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ECE Seminar: Vector computations in the fly brain

Speaker Name: 
Larry Abbott
Speaker Title: 
Professor of Theoretical Neuroscience
Speaker Organization: 
Columbia University
Start Time: 
Monday, February 22, 2021 - 10:40am
End Time: 
Monday, February 22, 2021 - 11:45am
Via Zoom Presentation
Asst. Prof. Shiva Abbaszadeh


Many tasks, especially those associated with movement and navigation, require the manipulation of vectors.  I will describe collaborative work with Gaby Maimon and Cheng Lyu explaining how the Drosophila brain performs vector computations.  Specifically, experimental work in this collaboration has revealed neural representations of the direction that a fly is traveling in reference to external cues, such as the sun. These representations, which differ from previously characterized heading direction signals, allow the fly to keep track of its motion even when it drifts in a cross wind. Using both experimental results and modeling, we show in detail how the world-referenced traveling direction is computed by a neural circuit that rotates, scales, and adds vectors. This provides a detailed understanding of basic mechanisms needed for goal-directed navigation and path integration.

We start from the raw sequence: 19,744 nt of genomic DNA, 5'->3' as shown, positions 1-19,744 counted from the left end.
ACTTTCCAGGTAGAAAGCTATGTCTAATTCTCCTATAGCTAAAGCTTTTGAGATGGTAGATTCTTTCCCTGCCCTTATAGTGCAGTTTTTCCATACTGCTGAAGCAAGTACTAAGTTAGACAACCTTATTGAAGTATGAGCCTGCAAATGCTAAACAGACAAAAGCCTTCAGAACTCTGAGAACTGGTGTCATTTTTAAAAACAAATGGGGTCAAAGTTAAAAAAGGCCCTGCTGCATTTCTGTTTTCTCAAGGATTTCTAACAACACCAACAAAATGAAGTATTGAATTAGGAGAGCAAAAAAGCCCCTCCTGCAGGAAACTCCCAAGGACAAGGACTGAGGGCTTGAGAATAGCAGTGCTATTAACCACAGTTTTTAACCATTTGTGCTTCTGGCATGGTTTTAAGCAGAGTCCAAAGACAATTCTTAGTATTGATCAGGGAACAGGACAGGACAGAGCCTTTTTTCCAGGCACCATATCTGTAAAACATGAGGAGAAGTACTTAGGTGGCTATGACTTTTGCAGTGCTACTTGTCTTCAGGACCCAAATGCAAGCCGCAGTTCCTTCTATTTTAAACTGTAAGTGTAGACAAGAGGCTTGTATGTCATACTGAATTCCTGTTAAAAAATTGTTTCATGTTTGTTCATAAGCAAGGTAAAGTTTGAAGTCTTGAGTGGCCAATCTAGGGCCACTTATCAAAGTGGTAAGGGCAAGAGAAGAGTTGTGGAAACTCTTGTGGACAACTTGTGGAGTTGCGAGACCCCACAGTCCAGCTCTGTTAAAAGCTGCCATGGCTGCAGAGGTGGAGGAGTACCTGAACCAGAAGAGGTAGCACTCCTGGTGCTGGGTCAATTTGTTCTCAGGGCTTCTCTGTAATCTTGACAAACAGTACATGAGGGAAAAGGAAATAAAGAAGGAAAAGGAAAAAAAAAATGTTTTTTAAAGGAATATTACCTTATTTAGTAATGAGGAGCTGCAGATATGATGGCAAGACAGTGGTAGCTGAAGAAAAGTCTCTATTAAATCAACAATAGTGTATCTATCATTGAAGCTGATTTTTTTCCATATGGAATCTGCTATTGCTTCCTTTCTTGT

Larry Abbott is the William Bloor Professor of Theoretical Neuroscience at Columbia University and co-director of the Center for Theoretical Neuroscience at Columbia.  He received his PhD in physics from Brandeis University in 1977 and worked in theoretical particle physics until 1988. His research in neuroscience involves the computational modeling and mathematical analysis of neurons and neural networks. Recent work includes studies of olfaction and navigation, modeling of motor cortex and electrosensation in electric fish, and studies of the dynamics of populations of neurons.  He is the co-author, with Peter Dayan, of the text book Theoretical Neuroscience: Computational and Mathematical Modeling of Neural Systems.

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